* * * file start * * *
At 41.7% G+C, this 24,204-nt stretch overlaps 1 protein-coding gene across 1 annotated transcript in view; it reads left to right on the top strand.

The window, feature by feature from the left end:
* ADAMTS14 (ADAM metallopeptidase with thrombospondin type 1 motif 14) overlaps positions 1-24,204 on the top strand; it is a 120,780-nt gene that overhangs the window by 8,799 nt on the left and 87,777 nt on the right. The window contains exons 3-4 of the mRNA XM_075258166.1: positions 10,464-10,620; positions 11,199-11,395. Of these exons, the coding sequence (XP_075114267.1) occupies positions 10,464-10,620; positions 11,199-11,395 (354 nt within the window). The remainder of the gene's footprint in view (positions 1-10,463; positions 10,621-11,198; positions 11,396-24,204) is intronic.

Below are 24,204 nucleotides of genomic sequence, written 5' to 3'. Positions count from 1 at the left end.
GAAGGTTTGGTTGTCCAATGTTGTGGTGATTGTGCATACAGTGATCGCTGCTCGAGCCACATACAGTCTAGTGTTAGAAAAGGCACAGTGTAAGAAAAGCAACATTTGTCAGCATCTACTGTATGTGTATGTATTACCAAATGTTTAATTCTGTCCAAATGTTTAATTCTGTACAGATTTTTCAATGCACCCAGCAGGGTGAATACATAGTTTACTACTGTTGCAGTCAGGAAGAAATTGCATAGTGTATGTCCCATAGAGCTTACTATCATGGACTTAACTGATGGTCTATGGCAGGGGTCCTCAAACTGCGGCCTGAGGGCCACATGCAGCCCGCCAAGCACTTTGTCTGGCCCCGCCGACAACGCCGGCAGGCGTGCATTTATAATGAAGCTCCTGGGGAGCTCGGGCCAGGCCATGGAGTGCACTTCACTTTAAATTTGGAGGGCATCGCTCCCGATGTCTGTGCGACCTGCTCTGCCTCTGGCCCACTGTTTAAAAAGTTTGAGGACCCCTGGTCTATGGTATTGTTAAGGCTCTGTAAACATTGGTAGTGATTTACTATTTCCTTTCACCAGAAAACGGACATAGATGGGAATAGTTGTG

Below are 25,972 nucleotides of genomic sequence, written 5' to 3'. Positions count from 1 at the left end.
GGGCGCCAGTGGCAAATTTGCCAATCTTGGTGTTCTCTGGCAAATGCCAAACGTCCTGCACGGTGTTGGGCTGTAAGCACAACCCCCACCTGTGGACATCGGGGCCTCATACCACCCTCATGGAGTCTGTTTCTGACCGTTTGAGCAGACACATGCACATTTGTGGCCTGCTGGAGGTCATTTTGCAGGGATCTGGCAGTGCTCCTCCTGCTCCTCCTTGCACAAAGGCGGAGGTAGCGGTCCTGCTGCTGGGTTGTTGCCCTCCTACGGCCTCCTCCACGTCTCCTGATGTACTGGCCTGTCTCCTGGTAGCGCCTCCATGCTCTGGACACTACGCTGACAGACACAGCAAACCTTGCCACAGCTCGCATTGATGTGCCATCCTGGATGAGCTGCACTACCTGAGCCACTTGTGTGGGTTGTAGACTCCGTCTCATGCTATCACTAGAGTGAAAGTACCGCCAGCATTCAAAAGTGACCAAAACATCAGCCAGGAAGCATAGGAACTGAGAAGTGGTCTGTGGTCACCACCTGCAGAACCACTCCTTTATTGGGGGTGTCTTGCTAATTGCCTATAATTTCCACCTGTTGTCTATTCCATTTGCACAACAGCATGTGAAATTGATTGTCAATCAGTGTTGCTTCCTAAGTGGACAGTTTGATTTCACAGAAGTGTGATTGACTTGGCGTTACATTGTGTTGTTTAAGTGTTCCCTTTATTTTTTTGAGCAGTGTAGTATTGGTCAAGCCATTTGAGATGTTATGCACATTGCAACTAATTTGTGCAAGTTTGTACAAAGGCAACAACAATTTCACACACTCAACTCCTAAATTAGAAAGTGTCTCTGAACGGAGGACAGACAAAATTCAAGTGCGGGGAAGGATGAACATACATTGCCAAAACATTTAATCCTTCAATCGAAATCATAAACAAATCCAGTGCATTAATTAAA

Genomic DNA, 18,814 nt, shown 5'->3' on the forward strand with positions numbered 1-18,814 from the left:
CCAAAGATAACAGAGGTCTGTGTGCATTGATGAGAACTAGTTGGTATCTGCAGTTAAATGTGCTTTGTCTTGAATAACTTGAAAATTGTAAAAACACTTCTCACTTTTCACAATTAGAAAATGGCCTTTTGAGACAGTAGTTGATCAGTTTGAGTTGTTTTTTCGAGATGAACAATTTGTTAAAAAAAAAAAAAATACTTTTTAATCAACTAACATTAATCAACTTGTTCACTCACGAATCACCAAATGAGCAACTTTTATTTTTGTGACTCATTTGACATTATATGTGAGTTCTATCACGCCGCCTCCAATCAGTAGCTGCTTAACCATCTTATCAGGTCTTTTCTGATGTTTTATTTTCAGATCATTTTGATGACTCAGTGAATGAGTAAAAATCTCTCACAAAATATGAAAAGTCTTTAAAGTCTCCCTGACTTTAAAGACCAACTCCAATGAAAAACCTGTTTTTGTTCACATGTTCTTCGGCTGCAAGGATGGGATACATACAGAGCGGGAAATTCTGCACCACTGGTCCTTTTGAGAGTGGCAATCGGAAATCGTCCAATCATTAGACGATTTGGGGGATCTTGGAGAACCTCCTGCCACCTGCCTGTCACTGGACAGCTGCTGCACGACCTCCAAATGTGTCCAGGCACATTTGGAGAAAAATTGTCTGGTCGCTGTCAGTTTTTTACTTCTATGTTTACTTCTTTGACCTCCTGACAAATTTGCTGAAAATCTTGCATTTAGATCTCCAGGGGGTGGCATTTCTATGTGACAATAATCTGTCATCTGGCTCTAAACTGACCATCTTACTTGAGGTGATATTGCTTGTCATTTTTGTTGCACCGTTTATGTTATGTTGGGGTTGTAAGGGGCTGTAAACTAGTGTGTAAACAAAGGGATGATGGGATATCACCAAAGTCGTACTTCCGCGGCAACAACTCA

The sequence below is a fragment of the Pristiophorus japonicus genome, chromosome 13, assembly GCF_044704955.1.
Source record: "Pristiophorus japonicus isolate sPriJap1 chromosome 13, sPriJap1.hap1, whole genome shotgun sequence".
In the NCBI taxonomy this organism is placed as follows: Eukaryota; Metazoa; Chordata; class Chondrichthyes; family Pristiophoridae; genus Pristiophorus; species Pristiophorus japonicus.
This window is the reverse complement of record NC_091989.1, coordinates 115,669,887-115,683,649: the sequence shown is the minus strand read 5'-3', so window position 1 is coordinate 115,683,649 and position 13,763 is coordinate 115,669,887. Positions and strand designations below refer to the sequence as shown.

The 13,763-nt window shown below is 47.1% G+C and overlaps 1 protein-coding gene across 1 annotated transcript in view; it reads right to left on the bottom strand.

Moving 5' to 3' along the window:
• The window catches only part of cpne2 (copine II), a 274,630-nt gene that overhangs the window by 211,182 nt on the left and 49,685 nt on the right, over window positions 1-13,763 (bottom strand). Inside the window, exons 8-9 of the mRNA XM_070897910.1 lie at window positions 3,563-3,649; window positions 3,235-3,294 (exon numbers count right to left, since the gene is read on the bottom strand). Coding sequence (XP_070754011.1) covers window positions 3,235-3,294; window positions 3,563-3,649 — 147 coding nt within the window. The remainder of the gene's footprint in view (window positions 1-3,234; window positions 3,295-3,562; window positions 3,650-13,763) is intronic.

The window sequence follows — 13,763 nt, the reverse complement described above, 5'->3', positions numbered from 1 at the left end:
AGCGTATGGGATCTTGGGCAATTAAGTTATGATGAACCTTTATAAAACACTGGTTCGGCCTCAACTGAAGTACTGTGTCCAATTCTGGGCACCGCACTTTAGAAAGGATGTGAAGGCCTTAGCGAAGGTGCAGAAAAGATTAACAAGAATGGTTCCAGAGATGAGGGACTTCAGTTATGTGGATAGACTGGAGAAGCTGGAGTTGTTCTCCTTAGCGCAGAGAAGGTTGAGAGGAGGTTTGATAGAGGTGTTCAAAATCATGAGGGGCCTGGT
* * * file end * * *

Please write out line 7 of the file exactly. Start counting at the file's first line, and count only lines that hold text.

GGGCGCCAGTGGCAAATTTGCCAATCTTGGTGTTCTCTGGCAAATGCCAAACGTCCTGCACGGTGTTGGGCTGTAAGCACAACCCCCACCTGTGGACATCGGGGCCTCATACCACCCTCATGGAGTCTGTTTCTGACCGTTTGAGCAGACACATGCACATTTGTGGCCTGCTGGAGGTCATTTTGCAGGGATCTGGCAGTGCTCCTCCTGCTCCTCCTTGCACAAAGGCGGAGGTAGCGGTCCTGCTGCTGGGTTGTTGCCCTCCTACGGCCTCCTCCACGTCTCCTGATGTACTGGCCTGTCTCCTGGTAGCGCCTCCATGCTCTGGACACTACGCTGACAGACACAGCAAACCTTGCCACAGCTCGCATTGATGTGCCATCCTGGATGAGCTGCACTACCTGAGCCACTTGTGTGGGTTGTAGACTCCGTCTCATGCTATCACTAGAGTGAAAGTACCGCCAGCATTCAAAAGTGACCAAAACATCAGCCAGGAAGCATAGGAACTGAGAAGTGGTCTGTGGTCACCACCTGCAGAACCACTCCTTTATTGGGGGTGTCTTGCTAATTGCCTATAATTTCCACCTGTTGTCTATTCCATTTGCACAACAGCATGTGAAATTGATTGTCAATCAGTGTTGCTTCCTAAGTGGACAGTTTGATTTCACAGAAGTGTGATTGACTTGGCGTTACATTGTGTTGTTTAAGTGTTCCCTTTATTTTTTTGAGCAGTGTAGTATTGGTCAAGCCATTTGAGATGTTATGCACATTGCAACTAATTTGTGCAAGTTTGTACAAAGGCAACAACAATTTCACACACTCAACTCCTAAATTAGAAAGTGTCTCTGAACGGAGGACAGACAAAATTCAAGTGCGGGGAAGGATGAACATACATTGCCAAAACATTTAATCCTTCAATCGAAATCATAAACAAATCCAGTGCATTAATTAAA